rail hosesViper Performance flame-retardant hoses are designed for optimum reliability in the demanding environment of transport applications. Our LSLM hoses are made with a specialist grade silicone normally used in applications requiring flame-retardant properties. The material performs mechanically as our normal automotive grade silicone, however, in case of fire, it will take longer to ignite. When burning, only low smoke and low toxic fumes are emitted.

The construction of fire retardant hoses is always made to your bespoke specification. The Viper Performance sales team will work with you on your project should you require specific construction. The number of plies will vary depending on the working pressure, bore size, and required wall thickness. A galvanised spring steel wire helix can be added for high or low pressure applications, or where extra flexibility or movement is required.

Viper Performance will be able to provide tooling for any shape, metal inserts, or complete hose assemblies.

If you are interested in this service please contact us on

The Greatest Cars Ever Made

beetle carThe best thing about classic cars is that they are very different from today’s cars. There is no match for those classic vehicles whether it be the bodywork design or the engineering which went into solving particular mechanical challenges.

But there are a select few vehicles that surpass the rest in terms of performance, value, and bodywork. Although every historic vehicle enthusiast will have their own opinion of what makes a car great, here is a list (in no particular order) that we think are true greats.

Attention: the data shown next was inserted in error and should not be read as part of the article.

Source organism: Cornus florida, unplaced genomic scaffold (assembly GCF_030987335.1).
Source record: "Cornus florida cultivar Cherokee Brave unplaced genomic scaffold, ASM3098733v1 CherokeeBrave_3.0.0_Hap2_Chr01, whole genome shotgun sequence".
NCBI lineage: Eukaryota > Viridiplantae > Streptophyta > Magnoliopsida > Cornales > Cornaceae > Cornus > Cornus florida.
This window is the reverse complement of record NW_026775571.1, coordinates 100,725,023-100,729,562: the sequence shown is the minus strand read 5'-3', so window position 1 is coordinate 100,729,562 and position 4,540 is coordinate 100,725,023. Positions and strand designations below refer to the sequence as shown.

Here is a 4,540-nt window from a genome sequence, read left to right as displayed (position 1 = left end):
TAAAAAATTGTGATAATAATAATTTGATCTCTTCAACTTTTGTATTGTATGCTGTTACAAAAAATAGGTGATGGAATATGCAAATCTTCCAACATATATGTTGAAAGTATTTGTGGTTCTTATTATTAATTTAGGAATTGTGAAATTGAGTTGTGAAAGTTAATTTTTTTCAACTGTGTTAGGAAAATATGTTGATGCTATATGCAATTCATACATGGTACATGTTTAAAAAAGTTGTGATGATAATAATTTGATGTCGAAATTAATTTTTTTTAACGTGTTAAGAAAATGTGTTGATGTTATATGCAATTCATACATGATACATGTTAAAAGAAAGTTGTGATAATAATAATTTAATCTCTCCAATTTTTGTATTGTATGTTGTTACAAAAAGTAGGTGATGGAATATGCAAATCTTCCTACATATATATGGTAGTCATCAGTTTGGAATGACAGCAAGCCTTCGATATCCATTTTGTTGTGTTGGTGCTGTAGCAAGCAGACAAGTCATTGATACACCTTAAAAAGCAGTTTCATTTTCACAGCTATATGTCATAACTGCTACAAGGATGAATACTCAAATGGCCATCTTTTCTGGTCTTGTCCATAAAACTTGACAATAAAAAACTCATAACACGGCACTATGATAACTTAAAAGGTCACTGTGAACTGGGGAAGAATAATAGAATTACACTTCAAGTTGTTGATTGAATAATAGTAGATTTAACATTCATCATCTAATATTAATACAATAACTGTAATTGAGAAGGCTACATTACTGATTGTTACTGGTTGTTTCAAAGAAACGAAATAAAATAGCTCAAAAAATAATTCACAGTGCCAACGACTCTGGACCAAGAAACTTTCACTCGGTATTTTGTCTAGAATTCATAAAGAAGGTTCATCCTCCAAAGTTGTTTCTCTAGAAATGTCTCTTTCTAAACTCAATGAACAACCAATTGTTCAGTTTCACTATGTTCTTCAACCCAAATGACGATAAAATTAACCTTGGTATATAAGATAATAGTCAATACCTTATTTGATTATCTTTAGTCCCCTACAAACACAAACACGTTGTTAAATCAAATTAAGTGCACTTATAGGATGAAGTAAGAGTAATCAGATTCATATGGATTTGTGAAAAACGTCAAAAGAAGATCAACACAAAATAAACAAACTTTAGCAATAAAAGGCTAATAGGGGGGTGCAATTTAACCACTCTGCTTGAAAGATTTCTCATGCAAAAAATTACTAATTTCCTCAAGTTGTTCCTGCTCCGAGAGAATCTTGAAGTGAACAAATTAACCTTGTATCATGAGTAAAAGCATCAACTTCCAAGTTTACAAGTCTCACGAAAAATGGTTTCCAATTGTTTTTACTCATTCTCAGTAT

Volkswagen Beetle (of the 1960s)

The Volkswagen Beetle became one of the most popular cars of the 1960s offering affordable transportation with a very distinct style. 21 million VW Beetles were sold before going out of production in 2003.

Lamborghini Miura

Turing from affordable everyday cars to a magnificent feat of engineering and design the Lamborghini Miura quickly became the world’s fastest production car after its release in 1966. The car’s sleek design with recessed headlamps is indeed a classic that many will remember from the opening scene of the original “Italian Job” movie released in 1969.

Jaguar E-Type

We can’t skip the Jaguar E-type when talking about the most instantly recognizable cars in the world.

Lamborghini Countach

When first released in the 1970s, Lamborghini Countach was a car like no other. Its wedge-shaped styling, gull-wing doors, cooling ducts, and so-called “periscopio” was just out of the world! This car that looked like something landed from another planet could easily reach nearly 200 mph.

Chevrolet Corvette C1

The C1 is the first generation of the Corvette sports car that became streel legal in 1953. Chevrolet Corvette proved that America, the land of huge sedans, can also manufacture a sports car as great as the Europeans.

Ferrari 250 GTO

Built between 1962 and 1964, the Ferrari 250 GTO is considered to be the greatest Ferrari of all time. The combination of the beautiful body and the legendary Colombo V12 engine made the car not only fast but elegant too.

McLaren F1

The McLaren F1 stands out as an exceptional achievement of design brilliance and excellent engineering. McLaren had made just racing cars until it went on sale in 1992. McLaren F1 was the first dedicated road car designed by the chief designer Gordon Murray.

Porsche 911 2.7RS

The Porsche 911 is praised on both racetracks and streets alike, instantly recognizable to many people. Car enthusiasts and collectors tend to consider the classic cars – those built before 1973 with a long bonnet – as being the most beautiful and elegant. It is one of the longest-standing sports cars ever built.